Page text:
A Tree Grows in Brooklyn | Study Guide

Betty Smith

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A Tree Grows in Brooklyn | Book 2, Chapters 9–10 | Summary

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Summary

Chapter 9

Married life starts off fairly well for Johnny and Katie. Both work as janitors at a school, and they are comfortable. But when Katie gets pregnant, Johnny panics. Knowing the responsibility for their lives falls to her, Katie continues to work right through to the beginning of labor. For his part, Johnny rushes home in a confused state, where he drinks and falls asleep. He misses the birth of his daughter, and he fails to arrive at the school in time to stoke the fire that keeps the pipes warm. Consequently, they burst, flooding the basement and first floor. He is fired from his job.

Mary Frances Nolan is small and weak, but she is born with a caul. To be born with a thin membrane covering the face and skull is highly unusual, and is taken as a good sign—the baby "was set apart to do great things in the world." But the midwife steals the caul and later sells it for two dollars to a sailor from the Brooklyn Navy Yard, who wears it in a flannel sack around his neck. Legend has it that the wearer won't drown at sea.

Katie's mother advises her to start saving money so she can buy land. Just as important, she says, is to read to her daughter every night: Shakespeare and the Bible. Later, Sissy arrives bearing a tin can with a starter donation, a used copy of Shakespeare, and a used Gideon Bible. Thus begins Francie Nolan's library.

Chapter 10

"Francie wasn't much of a baby"—Mary Frances Nolan is born fragile and sickly, but Katie, who compares her daughter to the Tree of Heaven, is determined that she will live. As if that's not enough to deal with, when Francie is three months old, Katie's milk dries up and she learns she is once again pregnant.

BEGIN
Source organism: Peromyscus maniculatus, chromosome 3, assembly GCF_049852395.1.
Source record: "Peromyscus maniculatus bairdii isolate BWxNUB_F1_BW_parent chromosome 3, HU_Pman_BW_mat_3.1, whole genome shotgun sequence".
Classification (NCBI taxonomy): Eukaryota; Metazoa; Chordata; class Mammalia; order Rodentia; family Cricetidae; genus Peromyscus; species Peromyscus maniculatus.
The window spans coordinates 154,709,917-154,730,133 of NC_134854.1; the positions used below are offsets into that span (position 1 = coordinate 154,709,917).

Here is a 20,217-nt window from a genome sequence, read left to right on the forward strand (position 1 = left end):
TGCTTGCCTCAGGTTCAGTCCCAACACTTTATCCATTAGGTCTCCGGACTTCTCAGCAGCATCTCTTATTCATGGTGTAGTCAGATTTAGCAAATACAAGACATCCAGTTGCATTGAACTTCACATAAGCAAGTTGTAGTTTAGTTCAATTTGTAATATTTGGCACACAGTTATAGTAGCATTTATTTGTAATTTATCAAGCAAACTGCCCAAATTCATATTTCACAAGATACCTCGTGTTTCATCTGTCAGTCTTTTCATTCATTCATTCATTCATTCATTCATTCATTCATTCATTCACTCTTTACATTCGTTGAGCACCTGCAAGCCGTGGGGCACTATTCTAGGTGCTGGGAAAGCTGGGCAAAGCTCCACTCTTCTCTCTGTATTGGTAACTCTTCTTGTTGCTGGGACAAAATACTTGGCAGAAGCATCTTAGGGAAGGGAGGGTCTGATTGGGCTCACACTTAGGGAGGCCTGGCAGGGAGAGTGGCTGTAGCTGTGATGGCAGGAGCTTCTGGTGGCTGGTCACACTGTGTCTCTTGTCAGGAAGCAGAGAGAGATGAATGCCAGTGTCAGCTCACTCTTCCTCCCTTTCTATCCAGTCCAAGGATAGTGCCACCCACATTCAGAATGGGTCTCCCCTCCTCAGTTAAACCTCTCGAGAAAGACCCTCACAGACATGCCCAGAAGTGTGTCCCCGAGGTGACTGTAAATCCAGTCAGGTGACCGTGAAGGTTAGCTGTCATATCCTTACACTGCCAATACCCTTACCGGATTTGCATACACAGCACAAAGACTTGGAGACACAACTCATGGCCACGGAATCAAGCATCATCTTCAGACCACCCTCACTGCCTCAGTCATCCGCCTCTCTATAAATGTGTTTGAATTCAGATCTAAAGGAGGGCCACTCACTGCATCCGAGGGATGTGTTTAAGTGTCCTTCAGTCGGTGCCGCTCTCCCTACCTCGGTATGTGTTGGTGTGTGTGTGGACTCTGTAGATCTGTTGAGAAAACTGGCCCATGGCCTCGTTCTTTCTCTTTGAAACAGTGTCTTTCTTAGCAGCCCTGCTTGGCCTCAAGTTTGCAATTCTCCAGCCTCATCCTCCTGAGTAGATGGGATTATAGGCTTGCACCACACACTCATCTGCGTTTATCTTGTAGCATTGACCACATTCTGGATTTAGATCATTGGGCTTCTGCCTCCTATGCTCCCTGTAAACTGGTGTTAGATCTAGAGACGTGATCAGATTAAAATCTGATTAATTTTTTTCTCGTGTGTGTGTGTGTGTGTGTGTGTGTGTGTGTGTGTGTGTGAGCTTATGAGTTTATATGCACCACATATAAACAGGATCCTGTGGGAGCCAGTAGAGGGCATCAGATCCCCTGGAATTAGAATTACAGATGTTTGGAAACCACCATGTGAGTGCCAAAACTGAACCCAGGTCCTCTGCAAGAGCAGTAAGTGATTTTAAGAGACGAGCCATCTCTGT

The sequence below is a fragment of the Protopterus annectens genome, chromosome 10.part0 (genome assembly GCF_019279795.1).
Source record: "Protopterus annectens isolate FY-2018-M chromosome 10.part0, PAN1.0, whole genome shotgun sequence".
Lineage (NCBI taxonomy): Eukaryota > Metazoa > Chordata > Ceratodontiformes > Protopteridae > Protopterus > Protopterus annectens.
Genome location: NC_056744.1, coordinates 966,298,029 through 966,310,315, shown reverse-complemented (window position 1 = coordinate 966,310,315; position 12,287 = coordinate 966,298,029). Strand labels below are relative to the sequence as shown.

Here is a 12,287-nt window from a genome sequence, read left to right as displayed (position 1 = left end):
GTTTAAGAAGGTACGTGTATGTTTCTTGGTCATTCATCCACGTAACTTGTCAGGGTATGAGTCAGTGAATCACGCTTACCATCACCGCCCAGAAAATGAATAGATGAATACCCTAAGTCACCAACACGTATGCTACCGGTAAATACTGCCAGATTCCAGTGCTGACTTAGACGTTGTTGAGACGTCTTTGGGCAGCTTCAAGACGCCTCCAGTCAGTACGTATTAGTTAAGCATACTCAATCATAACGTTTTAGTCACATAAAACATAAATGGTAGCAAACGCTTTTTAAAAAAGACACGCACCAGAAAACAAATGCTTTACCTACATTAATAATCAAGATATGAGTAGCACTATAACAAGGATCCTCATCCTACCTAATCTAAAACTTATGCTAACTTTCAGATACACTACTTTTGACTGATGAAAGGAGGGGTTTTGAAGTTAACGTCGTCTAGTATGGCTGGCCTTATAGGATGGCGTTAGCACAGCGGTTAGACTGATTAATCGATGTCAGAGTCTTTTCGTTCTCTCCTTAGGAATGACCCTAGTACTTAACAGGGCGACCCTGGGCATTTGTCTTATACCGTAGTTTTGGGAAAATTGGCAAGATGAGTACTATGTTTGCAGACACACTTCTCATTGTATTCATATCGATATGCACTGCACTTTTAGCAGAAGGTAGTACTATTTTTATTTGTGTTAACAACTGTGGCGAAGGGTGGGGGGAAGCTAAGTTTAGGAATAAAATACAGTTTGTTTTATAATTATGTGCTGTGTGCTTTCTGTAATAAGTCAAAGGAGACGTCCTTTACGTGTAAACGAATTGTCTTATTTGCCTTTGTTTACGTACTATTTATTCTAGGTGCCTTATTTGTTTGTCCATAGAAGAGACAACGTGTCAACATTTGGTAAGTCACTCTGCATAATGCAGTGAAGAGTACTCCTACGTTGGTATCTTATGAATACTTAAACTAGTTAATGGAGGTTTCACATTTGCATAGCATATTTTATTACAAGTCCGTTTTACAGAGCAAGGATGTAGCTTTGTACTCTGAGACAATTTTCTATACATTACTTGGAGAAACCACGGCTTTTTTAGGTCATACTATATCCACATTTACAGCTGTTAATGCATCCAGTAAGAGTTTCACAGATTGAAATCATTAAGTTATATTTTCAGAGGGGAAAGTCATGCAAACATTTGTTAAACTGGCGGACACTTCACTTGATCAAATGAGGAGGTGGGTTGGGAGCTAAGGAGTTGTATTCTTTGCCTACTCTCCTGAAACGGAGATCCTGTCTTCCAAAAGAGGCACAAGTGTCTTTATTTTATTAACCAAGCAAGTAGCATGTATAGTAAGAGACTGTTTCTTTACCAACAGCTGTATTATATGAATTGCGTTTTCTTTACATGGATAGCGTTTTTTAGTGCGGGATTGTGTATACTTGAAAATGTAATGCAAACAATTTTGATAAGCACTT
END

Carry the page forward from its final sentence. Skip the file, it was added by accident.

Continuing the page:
Cornelius—Neeley—Nolan is a robust baby. Katie finds herself loving Neeley more than Francie, perhaps because he is so much stronger, but she vows that her daughter will never know the truth.

Analysis

Johnny's downward spiral begins when he learns he is to be a father. Both he and Katie are young, but his response is to panic, not buckle down. The latter is more suited to Katie's temperament. The reader is left to wonder how much of Katie, and how much of Johnny, will make up baby Frances.

The reader also learns more of Mary Rommely's strength of character. As an immigrant from Austria married to a brutish man, Mary has had a hard life. She believes that each generation should have things a little bit easier, but also believes that improvement comes from hard work and dedication. Mary never learned to read and write, and since she didn't know that education is free in America, she never sent Sissy to school. If nothing else, her granddaughter will learn to think about important things.

Bettering each generation is a crucial component of the American dream. Mary Rommely may not have realized that dream for herself, and as the conversation she has with Katie just after Francie is born reveals, even her children are struggling to achieve it. Nevertheless, Katie's mother believes it is possible. After all, apart from Sissy, her children can read and write. This, she believes, is an enormous accomplishment and step toward the aforementioned improvement.

At this point in the novel, the reader can also begin to piece together some subtle and not-so-subtle distinctions made between men and women. For all their power—men are allowed to do work women are prevented from doing, men can vote but women can't, men control public and private space through the laws they create and customs they follow, men do not have to bear the physical burdens and risks of pregnancy—men do not have always have the fortitude exhibited by the Rommely women. Because the novel moves so easily in women's spaces, because the Rommely women are constituted by the peculiar strength of character often seen in immigrants and their children, and because the terrible hardships of desperate poverty are softened by a child's wonderment at life, it's not obvious how extraordinary they really are. Katie Nolan has two babies, is dirt poor, and knows she cannot count on her husband to contribute to the family in any meaningful material way. And yet, she loves him.

Katie's vow to keep her preference for Neeley a secret from Francie foreshadows an important aspect of their eventual relationship. For Francie will know the truth, without being told, and without loving her mother less for it.

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